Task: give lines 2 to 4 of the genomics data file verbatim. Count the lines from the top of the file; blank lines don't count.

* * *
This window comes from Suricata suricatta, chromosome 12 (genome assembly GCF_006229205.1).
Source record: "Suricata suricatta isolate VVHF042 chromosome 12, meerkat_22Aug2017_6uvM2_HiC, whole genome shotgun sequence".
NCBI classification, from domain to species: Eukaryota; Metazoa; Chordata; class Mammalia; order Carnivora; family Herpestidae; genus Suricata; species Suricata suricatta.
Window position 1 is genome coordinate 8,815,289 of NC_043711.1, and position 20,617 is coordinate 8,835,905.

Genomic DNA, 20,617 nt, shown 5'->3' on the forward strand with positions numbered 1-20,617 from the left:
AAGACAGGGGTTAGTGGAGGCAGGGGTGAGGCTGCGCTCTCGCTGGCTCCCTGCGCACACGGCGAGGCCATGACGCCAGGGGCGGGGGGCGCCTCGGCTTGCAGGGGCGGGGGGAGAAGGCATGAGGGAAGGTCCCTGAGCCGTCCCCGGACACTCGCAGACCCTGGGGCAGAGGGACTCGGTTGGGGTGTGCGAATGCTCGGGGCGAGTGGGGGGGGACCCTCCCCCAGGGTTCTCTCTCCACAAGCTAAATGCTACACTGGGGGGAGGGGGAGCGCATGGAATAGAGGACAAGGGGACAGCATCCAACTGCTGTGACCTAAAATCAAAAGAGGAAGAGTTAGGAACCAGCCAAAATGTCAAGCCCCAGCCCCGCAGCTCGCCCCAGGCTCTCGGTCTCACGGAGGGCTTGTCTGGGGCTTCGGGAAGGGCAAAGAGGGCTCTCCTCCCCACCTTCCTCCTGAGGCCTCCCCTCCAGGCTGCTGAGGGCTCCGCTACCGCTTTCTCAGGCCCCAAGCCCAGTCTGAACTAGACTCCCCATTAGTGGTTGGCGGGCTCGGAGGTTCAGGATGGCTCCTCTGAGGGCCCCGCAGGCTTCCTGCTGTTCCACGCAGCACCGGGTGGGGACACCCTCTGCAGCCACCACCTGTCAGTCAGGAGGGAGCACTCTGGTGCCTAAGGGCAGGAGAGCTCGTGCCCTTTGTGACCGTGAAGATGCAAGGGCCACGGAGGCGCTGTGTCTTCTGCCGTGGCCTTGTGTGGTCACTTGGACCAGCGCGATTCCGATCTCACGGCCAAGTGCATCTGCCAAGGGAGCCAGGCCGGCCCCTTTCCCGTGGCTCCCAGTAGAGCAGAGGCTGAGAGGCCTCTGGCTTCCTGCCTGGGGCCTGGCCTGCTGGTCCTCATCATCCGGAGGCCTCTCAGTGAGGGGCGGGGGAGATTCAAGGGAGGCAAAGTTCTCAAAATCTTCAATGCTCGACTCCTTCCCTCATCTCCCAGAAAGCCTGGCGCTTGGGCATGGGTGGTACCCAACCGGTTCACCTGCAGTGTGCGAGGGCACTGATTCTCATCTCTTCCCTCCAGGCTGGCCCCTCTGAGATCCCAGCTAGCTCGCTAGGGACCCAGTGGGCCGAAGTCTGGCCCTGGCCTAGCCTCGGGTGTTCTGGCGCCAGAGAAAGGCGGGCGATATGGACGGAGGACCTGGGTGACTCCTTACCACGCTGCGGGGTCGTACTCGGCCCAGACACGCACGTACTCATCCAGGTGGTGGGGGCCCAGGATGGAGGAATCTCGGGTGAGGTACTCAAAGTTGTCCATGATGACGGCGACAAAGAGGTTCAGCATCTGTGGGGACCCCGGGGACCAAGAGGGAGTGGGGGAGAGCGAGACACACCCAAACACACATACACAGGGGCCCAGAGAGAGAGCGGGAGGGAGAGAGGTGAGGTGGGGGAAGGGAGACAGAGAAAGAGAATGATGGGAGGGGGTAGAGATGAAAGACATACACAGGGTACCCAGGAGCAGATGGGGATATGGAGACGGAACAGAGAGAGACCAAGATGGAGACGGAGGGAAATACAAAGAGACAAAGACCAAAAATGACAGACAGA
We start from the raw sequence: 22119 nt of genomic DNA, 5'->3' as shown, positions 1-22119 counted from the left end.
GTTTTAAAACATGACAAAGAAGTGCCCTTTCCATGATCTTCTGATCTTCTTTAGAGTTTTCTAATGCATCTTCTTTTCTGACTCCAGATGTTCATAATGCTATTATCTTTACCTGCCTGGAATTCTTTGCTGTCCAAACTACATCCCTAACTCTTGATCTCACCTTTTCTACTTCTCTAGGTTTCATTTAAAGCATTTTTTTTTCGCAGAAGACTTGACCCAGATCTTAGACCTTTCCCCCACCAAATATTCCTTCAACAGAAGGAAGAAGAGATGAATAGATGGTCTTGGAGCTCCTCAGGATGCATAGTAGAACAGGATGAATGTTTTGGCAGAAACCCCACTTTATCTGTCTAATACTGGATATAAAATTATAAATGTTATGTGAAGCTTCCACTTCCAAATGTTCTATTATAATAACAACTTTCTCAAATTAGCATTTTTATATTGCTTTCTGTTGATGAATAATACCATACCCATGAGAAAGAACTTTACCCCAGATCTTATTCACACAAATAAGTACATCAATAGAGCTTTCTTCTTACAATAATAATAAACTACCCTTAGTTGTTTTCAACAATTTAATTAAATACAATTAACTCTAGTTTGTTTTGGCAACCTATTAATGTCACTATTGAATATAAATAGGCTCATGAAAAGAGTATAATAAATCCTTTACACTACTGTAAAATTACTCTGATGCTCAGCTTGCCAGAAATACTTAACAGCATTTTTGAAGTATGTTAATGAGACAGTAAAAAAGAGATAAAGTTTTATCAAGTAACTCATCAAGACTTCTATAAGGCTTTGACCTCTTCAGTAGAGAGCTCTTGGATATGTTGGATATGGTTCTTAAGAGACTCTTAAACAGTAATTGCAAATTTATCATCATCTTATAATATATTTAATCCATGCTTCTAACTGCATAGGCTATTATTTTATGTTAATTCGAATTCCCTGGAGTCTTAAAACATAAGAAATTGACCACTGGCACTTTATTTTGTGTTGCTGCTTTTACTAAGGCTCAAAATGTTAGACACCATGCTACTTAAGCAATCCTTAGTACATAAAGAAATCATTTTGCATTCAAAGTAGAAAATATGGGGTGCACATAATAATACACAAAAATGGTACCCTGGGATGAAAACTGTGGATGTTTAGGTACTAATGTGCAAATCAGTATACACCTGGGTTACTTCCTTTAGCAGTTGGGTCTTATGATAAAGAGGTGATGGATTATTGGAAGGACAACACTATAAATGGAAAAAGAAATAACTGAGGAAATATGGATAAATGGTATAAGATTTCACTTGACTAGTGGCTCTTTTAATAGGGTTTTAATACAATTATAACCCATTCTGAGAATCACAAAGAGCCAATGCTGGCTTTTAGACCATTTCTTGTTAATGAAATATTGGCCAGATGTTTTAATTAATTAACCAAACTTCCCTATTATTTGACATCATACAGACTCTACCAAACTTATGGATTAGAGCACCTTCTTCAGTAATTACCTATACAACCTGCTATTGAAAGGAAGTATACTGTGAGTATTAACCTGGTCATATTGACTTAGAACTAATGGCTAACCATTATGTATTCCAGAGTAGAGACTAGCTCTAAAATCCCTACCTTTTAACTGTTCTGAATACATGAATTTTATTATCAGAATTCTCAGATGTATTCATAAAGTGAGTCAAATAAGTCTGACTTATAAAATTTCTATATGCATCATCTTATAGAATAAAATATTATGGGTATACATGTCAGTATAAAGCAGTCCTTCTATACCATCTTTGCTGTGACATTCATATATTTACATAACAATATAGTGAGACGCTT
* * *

Source record: "Suricata suricatta isolate VVHF042 chromosome 12, meerkat_22Aug2017_6uvM2_HiC, whole genome shotgun sequence".
NCBI classification, from domain to species: Eukaryota; Metazoa; Chordata; class Mammalia; order Carnivora; family Herpestidae; genus Suricata; species Suricata suricatta.
Window position 1 is genome coordinate 8,815,289 of NC_043711.1, and position 20,617 is coordinate 8,835,905.